New Media CMN 2170 – Summer 2008 Dr. Strangelove
 
 
 
 
 
 
 
 
 
 
 
 
Why is this important? <ul><li>The holocaust of capitalism </li></ul><ul><li>The situation is disputed </li></ul><ul><li>U...
What is Culture? <ul><li>Patterns of meaning that organize patterns thought and action </li></ul><ul><li>The ‘code’ to soc...
Definitional Control
War  over the meaning of things and events.
Definitional Control <ul><li>Gained through control of media </li></ul><ul><li>Subverted through uncontrolled speech </li>...
 
Two Types of Production <ul><li>Things and Meaning </li></ul><ul><li>Capitalism depends on definition of consumption as go...
Social Trends in Media Culture <ul><li>Increased interaction with corporate media </li></ul><ul><li>Increased interaction ...
 
 
Social Trends in Media Culture <ul><li>Increased surveillance and information gathering </li></ul><ul><li>Increased progra...
Social Trends in Media Culture <ul><li>Increased legal control over intellectual property  </li></ul><ul><li>Decreased act...
 
 
 
 
 
 
 
 
 
 
 
 
 
 
 
 
 
 
 
 
 
 
 
 
 
 
 
 
 
 
 
 
 
 
 
 
 
 
 
 
 
 
 
 
 
 
 
 
 
 
 
 
 
 
 
 
 
 
 
 
 
 
 
Hacking Culture: the public redefinition of private meanings
 
In capitalist societies the individual has no autonomous will or desire but rather is an integral part of the production s...
 
 
 
 
News item from 2001
 
 
 
 
 
 
 
90 percent of children between the ages of 5 and 17 now use computers. (US 2002)
One of the most widespread corporate strategies is containment of the consumer – to own their eyeballs. This is what is ul...
The marketplace monopolizes  the representation of reality.
New Media systems play a central role in creating normalities.
Media  systems standardize  belief  and  behavior.
Media systems are political in nature. They are systems of mass persuasion.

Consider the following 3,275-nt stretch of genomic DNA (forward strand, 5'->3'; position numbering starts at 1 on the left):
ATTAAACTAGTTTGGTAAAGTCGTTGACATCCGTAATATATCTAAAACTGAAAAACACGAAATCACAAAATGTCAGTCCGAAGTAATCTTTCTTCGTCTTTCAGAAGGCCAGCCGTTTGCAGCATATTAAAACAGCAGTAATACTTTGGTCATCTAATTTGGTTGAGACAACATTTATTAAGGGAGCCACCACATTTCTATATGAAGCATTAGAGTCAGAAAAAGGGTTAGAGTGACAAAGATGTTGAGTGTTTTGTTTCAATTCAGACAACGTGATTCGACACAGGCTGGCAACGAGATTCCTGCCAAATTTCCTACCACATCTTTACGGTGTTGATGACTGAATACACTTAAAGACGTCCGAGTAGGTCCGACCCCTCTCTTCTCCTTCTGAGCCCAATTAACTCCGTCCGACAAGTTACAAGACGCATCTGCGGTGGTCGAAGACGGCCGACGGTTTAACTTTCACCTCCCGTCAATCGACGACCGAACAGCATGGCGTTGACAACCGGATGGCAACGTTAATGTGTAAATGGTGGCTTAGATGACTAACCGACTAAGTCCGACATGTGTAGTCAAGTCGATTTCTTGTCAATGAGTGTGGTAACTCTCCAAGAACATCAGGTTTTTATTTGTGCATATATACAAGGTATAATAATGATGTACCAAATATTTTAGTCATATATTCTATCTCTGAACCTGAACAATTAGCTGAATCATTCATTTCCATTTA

Media systems exercise influence over  the possible  forms of  human  behaviour.
Media systems  play a role  in establishing  and reproducing  normal  behaviour.
Media systems  help define  what a  desirable  social order  should look  like.
Dr. Josef Goebbels, Reich Propaganda Minister
 
Cultural products,  such as media texts, provide insight into  the exercise of power  over the nature  of human nature.
As noted in 1934 by Ruth Benedict,  we are witnessing a “standardization of  custom and belief  over a couple of  continen...
“ The majority of mankind quite readily take any shape that is presented to them.”  Ruth  Benedict.
All behavior is influenced and shaped by cultural patterning.
What Role Does Reason Play? <ul><li>“ People are little constrained by logic.” </li></ul><ul><li>Ann Swidler.  </li></ul><...
Each society has “its own social process of creating new normalities within its next generation.”  Ruth Benedict Media sys...
Human nature is  “far more variable  than experience  in any one culture  would suggest.” Ruth  Benedict
“ Because of the closeness of popular media texts to their social conditions, they provide privileged access to the social...
 
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New Media Spring 2008 -- Intro

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PP Notes for Dr. Strangelove's New Media Course, Summer 2008

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New Media Spring 2008 -- Intro

  1. 1. New Media CMN 2170 – Summer 2008 Dr. Strangelove
  2. 14. Why is this important? <ul><li>The holocaust of capitalism </li></ul><ul><li>The situation is disputed </li></ul><ul><li>Unequal power to define the situation </li></ul>
  3. 15. What is Culture? <ul><li>Patterns of meaning that organize patterns thought and action </li></ul><ul><li>The ‘code’ to social order </li></ul>